Relay: Holiday Road

I threw myself on the ticket agent’s mercy, pointing to my family as if they were refugees whose return to East Hampton would be catastrophic

In February 2004, I took the family to Mexico. Sort of the way Chevy Chase took his family across the U.S. in “National Lampoon’s Vacation.”

First, I arrived at J.F.K. early on a Saturday morning with my wife, Christa, my two children, Kate, 16, and Devin, 14, and Kate’s friend Stephanie — but without our passports. It wasn’t that I forgot them. That would have been understandable, if infuriating. It was that I hadn’t needed a passport the last time I went to Mexico — in 1983 — so I thought driver’s licenses would still work.

When the ticket agent told me we couldn’t travel without passports, I thought there would be wiggle room. There wasn’t. So there we were, the still, sad point of a world swirling with happy travelers, stared at by, among others, my daughter’s East Hampton High School history teacher and a few clusters of her schoolmates.

It’s not my nature to be assertive, but I threw myself on the ticket agent’s mercy, pointing to my family as if they were refugees whose return to East Hampton would be catastrophic. Miraculously, she worked out a complicated, three-stop itinerary that would give me enough time to drive back to East Hampton, retrieve the passports, and return to the airport.

The following morning, after stops in Monterrey and Mexico City, we arrived in Cancun, where we would spend three days before driving down the coast to Playa del Carmen. After a day of relaxation, I decided we were ready for an eco-adventure. The kids and Christa wanted to chill at the beach, and the prefix “eco-” smacked of righteousness, but I insisted on a jungle tour, which consisted of piloting not-so-powerful and not-so-new Jet Skis through the green mangrove channels along the Cancun Lagoon.

We were led by a guide, Kate and Steph in one boat, Devin and Christa in another, and me bringing up the rear. As soon as we left the dock and hit open water, the wind picked up and the chop intensified. I had thought it would be a short run to the mangrove channel, but I was wrong. It was a good half-mile across open water against a stiff wind, and it felt as if the crossing would never end.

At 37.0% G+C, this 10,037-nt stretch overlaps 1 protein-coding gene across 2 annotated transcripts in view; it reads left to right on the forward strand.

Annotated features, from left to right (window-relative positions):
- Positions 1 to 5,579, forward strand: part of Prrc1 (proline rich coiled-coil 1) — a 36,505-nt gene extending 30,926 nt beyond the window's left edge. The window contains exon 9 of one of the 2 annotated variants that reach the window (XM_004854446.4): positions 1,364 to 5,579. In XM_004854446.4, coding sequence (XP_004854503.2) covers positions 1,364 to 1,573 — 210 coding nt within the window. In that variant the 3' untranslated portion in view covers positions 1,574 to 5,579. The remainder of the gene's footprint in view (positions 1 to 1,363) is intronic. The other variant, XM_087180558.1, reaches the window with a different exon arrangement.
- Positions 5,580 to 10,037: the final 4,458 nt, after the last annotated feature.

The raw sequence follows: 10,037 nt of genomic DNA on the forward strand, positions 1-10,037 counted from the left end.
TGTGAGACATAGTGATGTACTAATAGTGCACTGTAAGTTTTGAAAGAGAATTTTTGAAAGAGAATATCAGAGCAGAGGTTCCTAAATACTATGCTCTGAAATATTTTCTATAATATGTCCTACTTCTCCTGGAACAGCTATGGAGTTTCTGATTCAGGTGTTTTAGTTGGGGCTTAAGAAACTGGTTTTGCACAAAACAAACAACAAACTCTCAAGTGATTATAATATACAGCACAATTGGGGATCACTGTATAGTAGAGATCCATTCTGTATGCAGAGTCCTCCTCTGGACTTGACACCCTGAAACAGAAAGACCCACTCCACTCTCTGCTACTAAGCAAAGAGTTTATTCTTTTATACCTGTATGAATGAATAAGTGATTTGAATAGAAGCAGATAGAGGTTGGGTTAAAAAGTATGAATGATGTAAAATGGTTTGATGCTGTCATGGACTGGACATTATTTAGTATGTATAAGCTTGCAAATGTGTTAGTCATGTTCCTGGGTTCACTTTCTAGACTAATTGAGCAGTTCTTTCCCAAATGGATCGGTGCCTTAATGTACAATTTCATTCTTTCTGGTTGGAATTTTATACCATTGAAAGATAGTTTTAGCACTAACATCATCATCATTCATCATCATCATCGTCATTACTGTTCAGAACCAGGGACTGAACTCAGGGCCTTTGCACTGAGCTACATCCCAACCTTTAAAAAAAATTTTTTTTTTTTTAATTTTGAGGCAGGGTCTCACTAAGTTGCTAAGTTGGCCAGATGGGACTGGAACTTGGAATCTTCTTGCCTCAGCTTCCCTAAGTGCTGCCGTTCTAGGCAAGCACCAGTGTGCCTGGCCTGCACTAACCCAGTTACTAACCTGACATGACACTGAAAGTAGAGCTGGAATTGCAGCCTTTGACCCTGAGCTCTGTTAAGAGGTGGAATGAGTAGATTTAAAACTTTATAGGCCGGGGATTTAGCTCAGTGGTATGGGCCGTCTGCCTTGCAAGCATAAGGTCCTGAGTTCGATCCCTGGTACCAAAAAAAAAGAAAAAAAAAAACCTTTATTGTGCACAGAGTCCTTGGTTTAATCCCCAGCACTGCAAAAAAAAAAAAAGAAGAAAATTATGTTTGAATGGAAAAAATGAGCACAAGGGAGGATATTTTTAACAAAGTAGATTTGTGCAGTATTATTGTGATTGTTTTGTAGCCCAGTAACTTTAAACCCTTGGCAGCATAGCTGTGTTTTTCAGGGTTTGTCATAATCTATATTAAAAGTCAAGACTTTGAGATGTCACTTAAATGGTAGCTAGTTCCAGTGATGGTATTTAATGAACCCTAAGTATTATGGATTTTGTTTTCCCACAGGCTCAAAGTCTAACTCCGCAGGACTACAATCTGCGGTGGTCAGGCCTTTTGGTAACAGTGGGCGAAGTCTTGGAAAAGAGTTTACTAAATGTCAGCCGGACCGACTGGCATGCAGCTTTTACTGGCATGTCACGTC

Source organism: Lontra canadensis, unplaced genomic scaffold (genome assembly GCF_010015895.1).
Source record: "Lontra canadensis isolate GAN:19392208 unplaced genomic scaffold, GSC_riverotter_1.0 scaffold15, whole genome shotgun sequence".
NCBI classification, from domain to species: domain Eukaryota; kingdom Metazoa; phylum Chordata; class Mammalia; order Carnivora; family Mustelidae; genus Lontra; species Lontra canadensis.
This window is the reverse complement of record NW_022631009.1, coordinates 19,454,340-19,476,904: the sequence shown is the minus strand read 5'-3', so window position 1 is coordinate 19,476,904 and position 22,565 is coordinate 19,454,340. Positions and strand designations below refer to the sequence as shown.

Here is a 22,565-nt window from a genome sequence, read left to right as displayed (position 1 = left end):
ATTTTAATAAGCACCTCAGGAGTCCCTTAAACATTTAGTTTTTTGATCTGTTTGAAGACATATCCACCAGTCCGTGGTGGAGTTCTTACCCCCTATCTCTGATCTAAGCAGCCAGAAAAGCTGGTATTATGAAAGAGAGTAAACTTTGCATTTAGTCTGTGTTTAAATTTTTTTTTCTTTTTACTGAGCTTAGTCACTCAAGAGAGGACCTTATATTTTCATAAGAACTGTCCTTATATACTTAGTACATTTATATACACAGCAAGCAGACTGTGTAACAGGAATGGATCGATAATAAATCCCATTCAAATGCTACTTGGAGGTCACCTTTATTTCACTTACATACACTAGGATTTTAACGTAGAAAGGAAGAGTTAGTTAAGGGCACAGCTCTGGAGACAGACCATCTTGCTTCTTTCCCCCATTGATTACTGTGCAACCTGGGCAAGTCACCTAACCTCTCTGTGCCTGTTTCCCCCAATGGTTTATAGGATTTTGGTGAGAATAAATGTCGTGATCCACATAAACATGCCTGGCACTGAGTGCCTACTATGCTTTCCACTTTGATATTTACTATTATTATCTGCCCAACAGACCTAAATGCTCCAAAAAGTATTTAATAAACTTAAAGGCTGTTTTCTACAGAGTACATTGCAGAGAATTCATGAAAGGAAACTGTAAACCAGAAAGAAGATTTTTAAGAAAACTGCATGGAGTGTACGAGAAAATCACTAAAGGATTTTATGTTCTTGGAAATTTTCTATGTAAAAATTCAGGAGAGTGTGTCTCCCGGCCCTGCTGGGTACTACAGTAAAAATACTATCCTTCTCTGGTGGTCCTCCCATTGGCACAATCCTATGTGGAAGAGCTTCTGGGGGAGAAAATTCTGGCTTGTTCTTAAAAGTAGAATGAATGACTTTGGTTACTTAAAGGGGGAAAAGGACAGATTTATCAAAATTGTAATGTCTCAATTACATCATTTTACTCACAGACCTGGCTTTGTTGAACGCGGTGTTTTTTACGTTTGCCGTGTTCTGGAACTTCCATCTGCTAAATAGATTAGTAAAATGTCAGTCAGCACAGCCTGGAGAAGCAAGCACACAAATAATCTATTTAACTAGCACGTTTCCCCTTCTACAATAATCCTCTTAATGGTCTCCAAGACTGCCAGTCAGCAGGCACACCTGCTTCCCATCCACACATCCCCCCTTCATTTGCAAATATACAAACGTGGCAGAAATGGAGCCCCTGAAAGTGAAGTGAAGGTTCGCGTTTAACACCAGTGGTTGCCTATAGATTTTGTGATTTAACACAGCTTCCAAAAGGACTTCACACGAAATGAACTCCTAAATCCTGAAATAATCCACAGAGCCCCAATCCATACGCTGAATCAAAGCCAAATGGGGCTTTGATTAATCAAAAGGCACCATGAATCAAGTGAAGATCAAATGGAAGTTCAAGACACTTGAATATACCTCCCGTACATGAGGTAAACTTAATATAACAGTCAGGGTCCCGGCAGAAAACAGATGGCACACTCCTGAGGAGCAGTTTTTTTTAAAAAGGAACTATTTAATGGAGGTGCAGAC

We finally entered the channel, where the water was calm and mangroves lined the shores. It was exotic and peaceful, but I wondered why the guide was speeding up and increasing the distance between him and us. The channel had its twists and turns so that you couldn’t see too far ahead, and it was while rounding one of those turns that I saw Christa and Devin at a dead stop, Kate screaming, and Steph in the water.

Fearful of losing sight of the guide, the girls had taken a turn too fast and crashed into the mangroves. By the time we got Steph back on her Jet Ski, we saw she had cut her face, torso, and legs, and blood was oozing everywhere. We returned immediately to the dock, where the tour organizers had only a couple of Band-Aids.

Our hotel was able to get a doctor to come to our room. Steph was bandaged up and given antibiotics, but the girl who had been dancing on a Cancun bar the night before was devastated by the doctor’s warning that there might be scarring.

On the fourth day we drove south to Playa del Carmen, happy to get away from the disappointment of Cancun. Through a website, I had secured a three-bedroom house directly on the beach, which I hoped would compensate for my previous miscalculations.

We picked up the key at a small hotel in town and drove the few blocks to the property. At first glance it was not exactly enchanting, but it was on the beach. Except between our house and the beach was an eight-foot-high chain-link fence topped with barbed wire. It was not an encouraging sign.

I tried to put a good face on things and suggested we could make do. Then Christa discovered that someone had put a fist through a wall in one of the bathrooms and left a nasty-looking hole. For the third time on the trip there were tears.

 So we started, first on foot, then in the minivan, in search of a hotel, but every place we tried was booked. At one point I drove up a street that dead-ended at a hotel. After learning it, too, had no rooms, I started backing up. Christa advised me to turn the van around, since it didn’t allow much of a view to the rear, but I refused. If I retained any confidence at that point, it was in my driving.

That’s when I backed into the motor scooter. There followed two hours of looking for the owner and negotiating a settlement, not to mention few choruses from Christa and the kids of “We told you so.” Two hundred dollars later, we took stock of our situation. Hungry, tired, and convinced that we would not be able to find accommodation, we decided to cut our losses and head back to Cancun. Devin insisted we first stop at a shack Lonely Planet claimed had the world’s best shrimp tacos. I acquiesced.

I pulled into a motel parking area to turn around and saw a sign that said “Vacante.” And that was when the trip finally turned around. Within a few minutes, we were settled in and, since it had started to storm, we decided shrimp tacos were called for.

The taco joint was on the main commercial strip that ran up and down the Riviera Maya. While the rain thrummed on the tin roof, we gorged ourselves on the definitive shrimp tacos, washed them down with lots of local beer, and decided it was all worth it.

After settling our bill, we saw that the rain had stopped and the sky was clearing. “Who’s up for parasailing?” I asked.

Mark Segal is a writer for The Star.